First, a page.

I don’t think this changes the essential power dynamic at all. The sexually experienced Jared is able to define himself as himself through his actions. Kristy, on the other hand, is not ‘whole’ until she sleeps with him, and then she must define herself through their relationship – particularly in this book, which is time-travel: she literally has no other relationships in this world by which to define herself.

And yet, despite this, she still has agency. She chooses to sleep with Jared. To achieve Foucaulvian completion, she must sleep with someone, but the fact that she has the power to choose who this someone is… well, that’s key. And it complicates that power dynamic somewhat – especially when you consider that while Jared completes Kristy, Kristy also changes Jared. She has picked her man and reformed him – and in the end, it is actually him who conforms to her way of life and not the other way round. Although the majority of the book is spent in his world (royalist England) their happily ever after is in Kristy’s (modern America). This is an actualisation of what ideologically happens: he has completed her through new experience (time travel/sex/whatever), but she has essentially changed him, and he loves it.

It’s interesting to phrase it in terms of choice: the heroine chooses the hero, the man who will give her ideological fulfillment and completion. However, this act of completing the heroine is so wondrous for the hero that he chooses reform and her way of life. It’s also interesting that women are, in this sense, automatically equated with monogamy, whereas men with a do-anything attitude. (It’s your standard stud/slut double standard there, I guess – cue recitation of Jessica Valenti’s awesome book on this topic). But this troubling notion aside, the woman really does have more influence over the man than the patriarchal framework would normally allow her, even though the power play does take place within it. The heroine often does, as Crusie notes, take control of her life. She chooses her sexual partner and in the end, it is the hero whose way of life is fundamentally altered. He gives her something she never had before – sexual fulfillment and ideological completion – but she changes a pre-existing part of him. And that is something the patriarchy would not be too keen on at all.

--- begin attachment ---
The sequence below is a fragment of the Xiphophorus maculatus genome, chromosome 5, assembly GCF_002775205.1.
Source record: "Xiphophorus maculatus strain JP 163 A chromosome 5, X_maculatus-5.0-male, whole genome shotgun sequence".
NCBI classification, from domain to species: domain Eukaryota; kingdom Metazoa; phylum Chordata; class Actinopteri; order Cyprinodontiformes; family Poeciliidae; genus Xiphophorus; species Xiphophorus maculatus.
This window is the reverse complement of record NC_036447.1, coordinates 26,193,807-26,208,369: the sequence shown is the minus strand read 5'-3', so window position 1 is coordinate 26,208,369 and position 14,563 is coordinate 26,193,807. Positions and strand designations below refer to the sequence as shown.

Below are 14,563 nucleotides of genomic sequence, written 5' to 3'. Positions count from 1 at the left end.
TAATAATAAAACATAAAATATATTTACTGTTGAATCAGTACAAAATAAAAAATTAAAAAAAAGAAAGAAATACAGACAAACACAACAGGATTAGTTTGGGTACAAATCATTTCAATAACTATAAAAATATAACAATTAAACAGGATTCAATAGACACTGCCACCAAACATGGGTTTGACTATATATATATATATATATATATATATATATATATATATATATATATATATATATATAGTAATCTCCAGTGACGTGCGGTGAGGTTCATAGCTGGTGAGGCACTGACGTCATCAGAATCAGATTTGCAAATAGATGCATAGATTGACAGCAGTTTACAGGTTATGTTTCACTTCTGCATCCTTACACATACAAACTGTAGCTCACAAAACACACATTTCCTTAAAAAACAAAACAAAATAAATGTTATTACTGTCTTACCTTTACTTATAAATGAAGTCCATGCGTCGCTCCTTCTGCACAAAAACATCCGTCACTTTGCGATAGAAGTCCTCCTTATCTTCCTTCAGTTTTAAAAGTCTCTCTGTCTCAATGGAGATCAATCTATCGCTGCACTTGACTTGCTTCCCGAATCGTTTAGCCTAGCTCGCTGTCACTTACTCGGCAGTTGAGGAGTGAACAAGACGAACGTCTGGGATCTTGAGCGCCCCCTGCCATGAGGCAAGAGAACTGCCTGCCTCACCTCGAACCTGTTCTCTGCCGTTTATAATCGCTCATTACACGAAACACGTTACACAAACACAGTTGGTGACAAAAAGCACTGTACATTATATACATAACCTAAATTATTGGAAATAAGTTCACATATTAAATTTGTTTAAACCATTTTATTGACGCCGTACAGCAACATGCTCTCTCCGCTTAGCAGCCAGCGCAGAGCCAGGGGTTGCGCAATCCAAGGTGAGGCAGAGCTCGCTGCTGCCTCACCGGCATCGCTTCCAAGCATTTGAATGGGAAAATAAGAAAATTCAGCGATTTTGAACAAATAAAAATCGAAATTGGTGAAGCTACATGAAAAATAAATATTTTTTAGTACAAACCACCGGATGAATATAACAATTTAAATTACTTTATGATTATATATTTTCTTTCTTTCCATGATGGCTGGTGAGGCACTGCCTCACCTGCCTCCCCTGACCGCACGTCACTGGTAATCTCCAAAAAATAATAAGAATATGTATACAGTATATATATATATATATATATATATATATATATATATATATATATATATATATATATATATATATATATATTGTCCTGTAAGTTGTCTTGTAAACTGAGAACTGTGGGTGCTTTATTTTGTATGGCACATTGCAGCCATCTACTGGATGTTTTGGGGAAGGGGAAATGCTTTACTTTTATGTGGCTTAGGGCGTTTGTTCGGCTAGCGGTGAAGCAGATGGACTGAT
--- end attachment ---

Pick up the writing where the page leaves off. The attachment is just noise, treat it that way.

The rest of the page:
1. The genre’s so huge that one’s always able to think of counter-examples, but I think you’re right that it’s possible to read even the more traditional heroines’ actions in different ways. I’ve been reading George Paizis’s Love and the Novel: The Poetics and Politics of Romantic Fiction and while he wasn’t specifically looking at the heroines’ sexuality, he mentions it in passing and had this to say about them which seems to me to express a similar tension to what you’re saying: